Aaron Glasson is an eco artist that we've always found truly inspiring on many levels. He is a New Zealand born Artist now based in the Mojave Desert. Since completing his degree in Art and Design at the Auckland University of Technology in 2005 he has been exhibiting and creating public art works internationally. His diverse body of work includes participatory installations, murals, paintings, illustration, furniture, sculpture, assemblage and film. He has also worked extensively in the public sphere with numerous environmentalism efforts, community organizations and educational institutions, using his art as tool for connection and learning.

Aaron incorporates natural materials into all of his work including Natural Earth Paint's organic canvas, Eco-solve, earth and mineral pigments, and mixing tools like the glass muller.

Where did you grow up and did that environment affect your early introduction to creativity or your art process? When did you first become interested in making art?

I grew up in the countryside on the North Island of New Zealand, Te Ika-a-Māui. I knew I was always interested in art making and thankfully my parents encouraged that. Creativity has always come out in different ways for me and if I think back to my childhood it was not only drawing and painting but also building things out of junk behind my Dad's garage out of sticks in the forest, inventing things, and just playing. I think most kids have intense creativity, and I was so lucky to have parents that let me explore that outside in the natural world. My process as a kid was building things out of whatever was at hand and I still love that kind of work. It’s still a big part of my art process.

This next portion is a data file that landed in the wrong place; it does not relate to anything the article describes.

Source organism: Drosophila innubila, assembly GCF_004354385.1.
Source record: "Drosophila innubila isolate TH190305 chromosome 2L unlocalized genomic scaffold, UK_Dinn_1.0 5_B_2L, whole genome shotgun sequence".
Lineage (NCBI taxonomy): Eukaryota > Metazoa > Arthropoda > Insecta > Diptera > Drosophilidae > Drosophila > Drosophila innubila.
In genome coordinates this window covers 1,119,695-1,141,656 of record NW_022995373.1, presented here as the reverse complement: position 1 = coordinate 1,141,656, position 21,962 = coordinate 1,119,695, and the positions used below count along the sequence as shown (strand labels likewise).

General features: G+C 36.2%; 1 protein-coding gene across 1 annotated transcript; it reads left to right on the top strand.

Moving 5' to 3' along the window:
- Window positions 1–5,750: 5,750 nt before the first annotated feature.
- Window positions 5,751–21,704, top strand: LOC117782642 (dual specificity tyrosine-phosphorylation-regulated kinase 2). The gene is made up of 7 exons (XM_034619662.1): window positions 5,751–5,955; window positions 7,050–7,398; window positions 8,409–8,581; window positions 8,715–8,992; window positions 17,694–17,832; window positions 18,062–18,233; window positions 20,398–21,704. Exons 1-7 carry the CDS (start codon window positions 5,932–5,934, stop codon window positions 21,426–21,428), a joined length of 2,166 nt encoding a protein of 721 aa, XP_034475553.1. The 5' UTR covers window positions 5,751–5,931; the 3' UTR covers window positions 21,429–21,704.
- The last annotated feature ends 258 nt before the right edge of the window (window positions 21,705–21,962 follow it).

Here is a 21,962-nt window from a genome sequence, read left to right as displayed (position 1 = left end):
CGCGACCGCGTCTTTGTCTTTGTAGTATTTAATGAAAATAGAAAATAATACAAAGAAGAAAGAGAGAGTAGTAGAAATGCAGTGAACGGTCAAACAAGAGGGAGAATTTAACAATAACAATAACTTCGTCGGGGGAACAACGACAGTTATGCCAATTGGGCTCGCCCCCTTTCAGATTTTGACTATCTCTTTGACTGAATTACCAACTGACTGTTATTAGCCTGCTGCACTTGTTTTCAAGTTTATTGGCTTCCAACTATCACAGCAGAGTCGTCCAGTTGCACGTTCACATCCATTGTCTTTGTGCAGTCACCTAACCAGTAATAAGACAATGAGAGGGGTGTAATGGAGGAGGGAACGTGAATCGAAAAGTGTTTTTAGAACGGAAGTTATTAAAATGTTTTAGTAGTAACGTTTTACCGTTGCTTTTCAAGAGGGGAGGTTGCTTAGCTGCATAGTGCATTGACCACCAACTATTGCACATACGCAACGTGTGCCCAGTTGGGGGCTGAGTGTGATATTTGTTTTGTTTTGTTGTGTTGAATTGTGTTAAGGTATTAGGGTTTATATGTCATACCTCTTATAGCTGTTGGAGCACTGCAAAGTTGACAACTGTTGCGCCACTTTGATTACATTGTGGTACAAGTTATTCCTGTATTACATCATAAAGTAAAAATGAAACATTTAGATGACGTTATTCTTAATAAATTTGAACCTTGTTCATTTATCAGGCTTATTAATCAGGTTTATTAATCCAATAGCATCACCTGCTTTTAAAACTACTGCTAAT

What is your biggest inspiration source when creating a new piece?

It’s difficult to name one thing but to put it simply, a feeling. This may come from an experience, seeing a landscape, or even someone else's work.

You’ve worked with ocean conservation organizations, do you have a connection with the ocean in your art process?

I worked in ocean conservation for a long time, mostly with PangeaSeed and Sea Shepherd. I grew up spending a lot of time in and around the oceans and thanks to that had a deep interest in marine ecology and conservation. I was the Creative Director of PangeaSeed and during that time a lot of work reflected my concerns for the oceans. In recent years I’ve moved away from the coast and my work is less about that. Though I think if I ever were to live by the sea again it will appear again in my work.

How do you incorporate your passions for ecology, connectivity, and community engagement into your art?

In regards to ecology it used to be in the subject matter of my work, though now I work in abstraction it’s expressed through the materials ...exploring non-toxic and natural materials. Also, by attempting to convey those feelings I experience in the wilderness via the work. Ideas around connectivity and community engagement vary from work to work but simply put and most of all I’d like it to be through active participation with the work itself by the viewers.

Do you have any tips or tricks for other artists on “greening” your studio, reducing waste, using natural materials, or reducing toxic supplies?

Experiment, ask questions, research older ways of doing things and new technologies, and seek out brands doing it better.

When did you first try natural art supplies and why?

I first started really diving in around 2019 and it was really because I wanted to simplify my art practice. Buying conventional supplies gave me a choice paralysis so at an art residency in Utah I turned up with no materials and simply wanted to make work with what I could find. I made some paintings with mud I found and sculptures with “junk.” That time was a huge turning point for me.

Did a shift in materials change anything in your art-making experience or final results?

Absolutely, it's more about simplification and letting the materials do some of the work now.

Is there one piece of art that you’ve created that was a profound experience or marked a turning point in your art? Where can our audience see more of your work?

I’d say the mud paintings mentioned earlier. Painting with mud it’s really hard to render so it forced me to paint flat and abstract for the first time in my life.

www.aaronglasson.com and @aaronglasson

Posted on 26/03/2024 Eco Artists 76

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